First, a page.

The point of the permit boards is to listen to locals AND consider the business needs and try to come up with a permit that addresses the interests of everyone as much as possible.

In this specific case, there's about 20 residential patios overlooking the restaurant. It's not a stretch to think people living in these units might want to sit outside without having to listen to the restaurant's mix between 11am - 9pm every day of the week.

I'll add this: I don't live nearby and have never been to the restaurant so I won't complain about permit or lack thereof. But I do disagree with the notion the permit board must inherently wrong to impose any stipulations or that locals should STFU because they live in a city.

Voting closed 15

In some cases, seems that even in the face of overwhelming support, a vocal view can derail plans and cause a business to reverse course.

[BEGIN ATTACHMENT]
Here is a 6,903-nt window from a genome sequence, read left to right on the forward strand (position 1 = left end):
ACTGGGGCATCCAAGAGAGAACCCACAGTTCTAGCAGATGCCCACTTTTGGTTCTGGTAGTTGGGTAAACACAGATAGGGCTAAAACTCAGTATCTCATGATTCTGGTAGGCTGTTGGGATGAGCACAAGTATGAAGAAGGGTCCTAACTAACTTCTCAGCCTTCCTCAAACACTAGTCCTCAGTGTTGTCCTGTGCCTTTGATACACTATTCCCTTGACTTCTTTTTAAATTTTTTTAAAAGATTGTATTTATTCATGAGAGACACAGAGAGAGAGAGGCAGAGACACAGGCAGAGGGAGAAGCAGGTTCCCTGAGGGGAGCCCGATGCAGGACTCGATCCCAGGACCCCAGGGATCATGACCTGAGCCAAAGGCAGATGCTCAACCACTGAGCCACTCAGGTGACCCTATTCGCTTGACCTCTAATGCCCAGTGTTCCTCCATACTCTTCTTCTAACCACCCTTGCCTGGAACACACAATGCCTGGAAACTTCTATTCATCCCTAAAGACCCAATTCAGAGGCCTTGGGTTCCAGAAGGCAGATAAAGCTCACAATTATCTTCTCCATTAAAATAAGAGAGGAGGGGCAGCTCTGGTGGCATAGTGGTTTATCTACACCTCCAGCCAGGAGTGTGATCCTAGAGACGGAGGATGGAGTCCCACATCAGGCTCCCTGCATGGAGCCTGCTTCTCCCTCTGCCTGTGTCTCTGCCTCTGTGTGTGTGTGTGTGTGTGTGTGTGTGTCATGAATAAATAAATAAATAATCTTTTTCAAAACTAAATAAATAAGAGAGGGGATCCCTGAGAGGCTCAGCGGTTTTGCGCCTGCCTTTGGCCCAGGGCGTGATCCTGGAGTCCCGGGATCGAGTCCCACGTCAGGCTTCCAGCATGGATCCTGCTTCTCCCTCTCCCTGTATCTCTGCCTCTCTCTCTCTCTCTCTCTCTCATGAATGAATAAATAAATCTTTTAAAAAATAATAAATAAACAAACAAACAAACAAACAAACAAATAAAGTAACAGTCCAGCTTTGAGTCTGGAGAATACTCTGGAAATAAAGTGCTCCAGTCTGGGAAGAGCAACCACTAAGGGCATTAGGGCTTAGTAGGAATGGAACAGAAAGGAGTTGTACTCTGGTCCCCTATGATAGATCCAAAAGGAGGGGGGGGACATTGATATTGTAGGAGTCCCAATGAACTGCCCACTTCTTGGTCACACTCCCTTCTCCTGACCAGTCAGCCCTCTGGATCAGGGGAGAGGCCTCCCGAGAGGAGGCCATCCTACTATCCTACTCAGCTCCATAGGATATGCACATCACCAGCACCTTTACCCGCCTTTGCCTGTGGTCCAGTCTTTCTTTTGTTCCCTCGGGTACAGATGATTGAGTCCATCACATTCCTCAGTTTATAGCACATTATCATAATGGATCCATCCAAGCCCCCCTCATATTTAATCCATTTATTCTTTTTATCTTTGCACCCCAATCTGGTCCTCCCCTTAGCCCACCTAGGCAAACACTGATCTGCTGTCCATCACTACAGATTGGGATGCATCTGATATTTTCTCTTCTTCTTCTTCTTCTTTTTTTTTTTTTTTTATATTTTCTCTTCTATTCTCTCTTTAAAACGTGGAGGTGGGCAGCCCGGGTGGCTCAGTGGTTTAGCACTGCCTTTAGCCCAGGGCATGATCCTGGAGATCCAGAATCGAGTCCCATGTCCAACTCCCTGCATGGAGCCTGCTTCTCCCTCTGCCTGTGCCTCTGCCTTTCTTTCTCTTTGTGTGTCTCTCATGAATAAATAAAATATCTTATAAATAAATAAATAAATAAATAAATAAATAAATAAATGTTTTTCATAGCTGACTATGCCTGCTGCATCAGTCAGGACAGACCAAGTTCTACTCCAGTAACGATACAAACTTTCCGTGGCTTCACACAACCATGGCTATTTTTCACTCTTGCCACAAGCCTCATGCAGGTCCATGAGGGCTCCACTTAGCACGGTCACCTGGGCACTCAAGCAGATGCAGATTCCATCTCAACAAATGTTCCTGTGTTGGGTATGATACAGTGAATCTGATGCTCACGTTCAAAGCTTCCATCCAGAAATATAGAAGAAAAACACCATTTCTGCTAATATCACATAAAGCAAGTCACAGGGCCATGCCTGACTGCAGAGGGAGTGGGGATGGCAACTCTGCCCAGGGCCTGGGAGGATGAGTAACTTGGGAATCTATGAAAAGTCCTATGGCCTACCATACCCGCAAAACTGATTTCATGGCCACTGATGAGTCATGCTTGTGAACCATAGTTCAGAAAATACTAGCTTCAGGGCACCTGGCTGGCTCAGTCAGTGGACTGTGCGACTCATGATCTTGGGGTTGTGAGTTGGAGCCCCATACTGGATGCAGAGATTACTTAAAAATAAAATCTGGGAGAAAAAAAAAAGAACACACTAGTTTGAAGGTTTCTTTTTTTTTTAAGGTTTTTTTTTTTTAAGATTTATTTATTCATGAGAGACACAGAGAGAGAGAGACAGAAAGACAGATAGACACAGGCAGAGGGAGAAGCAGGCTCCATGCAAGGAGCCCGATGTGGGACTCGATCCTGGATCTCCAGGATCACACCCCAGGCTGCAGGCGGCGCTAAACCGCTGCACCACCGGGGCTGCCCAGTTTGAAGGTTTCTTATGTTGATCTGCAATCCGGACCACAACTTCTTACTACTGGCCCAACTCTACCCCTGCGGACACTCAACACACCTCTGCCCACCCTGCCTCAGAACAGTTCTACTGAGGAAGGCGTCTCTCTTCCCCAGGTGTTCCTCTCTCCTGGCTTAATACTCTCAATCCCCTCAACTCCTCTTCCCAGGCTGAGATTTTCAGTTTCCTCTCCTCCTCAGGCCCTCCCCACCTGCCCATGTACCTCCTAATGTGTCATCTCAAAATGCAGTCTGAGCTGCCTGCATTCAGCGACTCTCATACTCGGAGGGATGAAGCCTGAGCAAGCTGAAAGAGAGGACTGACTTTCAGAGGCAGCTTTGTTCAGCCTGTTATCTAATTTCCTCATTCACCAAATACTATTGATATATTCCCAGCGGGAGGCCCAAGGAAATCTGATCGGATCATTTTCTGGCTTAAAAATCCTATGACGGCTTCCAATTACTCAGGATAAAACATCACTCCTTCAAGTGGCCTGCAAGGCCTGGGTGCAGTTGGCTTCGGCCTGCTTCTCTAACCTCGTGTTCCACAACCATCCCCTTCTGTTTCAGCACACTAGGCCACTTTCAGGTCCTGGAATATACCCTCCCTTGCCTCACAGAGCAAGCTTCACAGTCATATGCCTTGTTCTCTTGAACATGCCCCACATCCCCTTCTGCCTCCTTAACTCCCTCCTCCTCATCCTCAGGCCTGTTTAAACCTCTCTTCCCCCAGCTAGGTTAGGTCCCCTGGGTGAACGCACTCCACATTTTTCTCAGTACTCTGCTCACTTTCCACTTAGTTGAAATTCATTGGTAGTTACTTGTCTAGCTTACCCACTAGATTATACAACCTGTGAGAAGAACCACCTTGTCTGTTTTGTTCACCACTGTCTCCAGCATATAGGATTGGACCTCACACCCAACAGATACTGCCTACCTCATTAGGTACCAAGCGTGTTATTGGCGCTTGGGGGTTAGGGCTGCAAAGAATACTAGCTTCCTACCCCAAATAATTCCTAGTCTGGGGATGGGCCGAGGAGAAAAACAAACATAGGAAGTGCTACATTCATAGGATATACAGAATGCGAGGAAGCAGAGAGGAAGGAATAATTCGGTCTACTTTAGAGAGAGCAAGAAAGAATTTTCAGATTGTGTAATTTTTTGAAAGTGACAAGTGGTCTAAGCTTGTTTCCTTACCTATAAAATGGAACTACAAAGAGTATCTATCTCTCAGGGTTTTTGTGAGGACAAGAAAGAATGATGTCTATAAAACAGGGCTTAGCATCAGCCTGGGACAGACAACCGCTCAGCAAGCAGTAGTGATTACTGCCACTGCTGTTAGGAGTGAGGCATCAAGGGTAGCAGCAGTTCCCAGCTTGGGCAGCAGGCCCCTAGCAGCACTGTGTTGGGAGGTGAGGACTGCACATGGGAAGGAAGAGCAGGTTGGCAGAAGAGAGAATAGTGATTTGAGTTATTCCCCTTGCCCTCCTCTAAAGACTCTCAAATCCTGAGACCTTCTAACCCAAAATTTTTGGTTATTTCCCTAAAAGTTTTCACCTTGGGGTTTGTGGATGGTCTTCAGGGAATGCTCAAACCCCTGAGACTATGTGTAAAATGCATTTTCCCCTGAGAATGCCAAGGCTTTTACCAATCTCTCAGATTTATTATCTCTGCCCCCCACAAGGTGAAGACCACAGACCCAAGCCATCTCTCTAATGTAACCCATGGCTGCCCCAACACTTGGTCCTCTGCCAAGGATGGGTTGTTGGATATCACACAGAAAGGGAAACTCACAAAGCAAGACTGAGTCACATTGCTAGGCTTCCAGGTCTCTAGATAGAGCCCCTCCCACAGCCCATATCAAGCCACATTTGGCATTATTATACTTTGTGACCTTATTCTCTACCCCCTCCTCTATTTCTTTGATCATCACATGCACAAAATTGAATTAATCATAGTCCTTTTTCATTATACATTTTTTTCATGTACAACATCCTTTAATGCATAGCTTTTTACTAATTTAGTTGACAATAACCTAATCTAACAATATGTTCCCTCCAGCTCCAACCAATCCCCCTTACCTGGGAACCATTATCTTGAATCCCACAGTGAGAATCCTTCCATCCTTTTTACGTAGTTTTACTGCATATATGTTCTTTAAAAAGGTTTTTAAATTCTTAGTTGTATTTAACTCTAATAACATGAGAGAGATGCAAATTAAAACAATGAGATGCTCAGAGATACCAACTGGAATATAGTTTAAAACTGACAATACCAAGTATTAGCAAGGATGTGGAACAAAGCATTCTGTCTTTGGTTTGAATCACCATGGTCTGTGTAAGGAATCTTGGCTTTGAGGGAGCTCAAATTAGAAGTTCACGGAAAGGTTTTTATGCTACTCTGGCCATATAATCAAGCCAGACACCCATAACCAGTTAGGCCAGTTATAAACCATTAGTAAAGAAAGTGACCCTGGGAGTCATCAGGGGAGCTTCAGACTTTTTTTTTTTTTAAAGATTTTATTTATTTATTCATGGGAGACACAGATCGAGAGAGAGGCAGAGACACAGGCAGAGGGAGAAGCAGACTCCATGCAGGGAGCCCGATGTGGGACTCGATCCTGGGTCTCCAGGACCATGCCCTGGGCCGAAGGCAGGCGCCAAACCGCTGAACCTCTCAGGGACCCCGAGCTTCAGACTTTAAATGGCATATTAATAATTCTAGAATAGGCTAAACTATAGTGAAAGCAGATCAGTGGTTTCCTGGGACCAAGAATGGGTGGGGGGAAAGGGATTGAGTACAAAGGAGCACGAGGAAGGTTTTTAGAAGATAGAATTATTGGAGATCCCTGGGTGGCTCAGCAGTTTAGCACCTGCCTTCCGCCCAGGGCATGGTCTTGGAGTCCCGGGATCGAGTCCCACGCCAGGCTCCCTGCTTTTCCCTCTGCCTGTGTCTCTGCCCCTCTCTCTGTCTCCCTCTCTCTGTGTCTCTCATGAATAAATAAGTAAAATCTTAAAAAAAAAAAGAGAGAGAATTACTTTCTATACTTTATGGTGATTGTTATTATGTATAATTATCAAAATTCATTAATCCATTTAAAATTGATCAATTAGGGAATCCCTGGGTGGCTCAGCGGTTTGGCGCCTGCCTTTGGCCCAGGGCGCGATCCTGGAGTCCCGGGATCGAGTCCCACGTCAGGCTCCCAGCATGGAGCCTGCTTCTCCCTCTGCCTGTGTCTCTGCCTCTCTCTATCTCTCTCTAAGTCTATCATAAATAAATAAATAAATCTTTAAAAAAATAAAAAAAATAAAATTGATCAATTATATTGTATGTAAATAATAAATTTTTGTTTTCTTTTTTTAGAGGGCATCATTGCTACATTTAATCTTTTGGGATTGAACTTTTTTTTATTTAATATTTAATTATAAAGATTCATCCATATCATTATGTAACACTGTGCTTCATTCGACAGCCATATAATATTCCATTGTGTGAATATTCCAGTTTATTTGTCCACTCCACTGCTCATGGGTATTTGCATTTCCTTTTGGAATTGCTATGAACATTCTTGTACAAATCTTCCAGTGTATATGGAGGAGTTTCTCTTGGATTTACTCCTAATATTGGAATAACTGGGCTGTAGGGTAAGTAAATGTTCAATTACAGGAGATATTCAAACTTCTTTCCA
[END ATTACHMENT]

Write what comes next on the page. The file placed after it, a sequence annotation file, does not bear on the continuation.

From the questions and comments everything seemed REALLY positive at the ACA meeting. One questioner asked a lot of negative questions ("will the outdoor seating face the residence next door?" "how loud is 'background music' because the building isn't sound proofed?" "wine and beer or full alcohol license...because I'm not happy if it's full alcohol license..." "I don't know if I like the 2 AM closing time for the weekends"). But she was the only one. Everyone in the chat messages was also positive as well.

So, the only thing I can guess is it was at the abutters' meeting that they mentioned they'd be doing next where everything went to shit?

I think true NIMBYs deserve the scorn that is thrown their way when they use bad faith arguments to oppose any and all change. And please spare me about the "rubber stamping" bit, you know more often than not these projects are either denied or asked to re-design/resubmit based on the boards decisions.

We do live in a city, it is noisy. Do I get to use noise concerns to push back against the size of the Allston Pike re-design?

Voting closed 11

They do all that they can to limit the cultural vibrancy of Boston.

Voting closed 5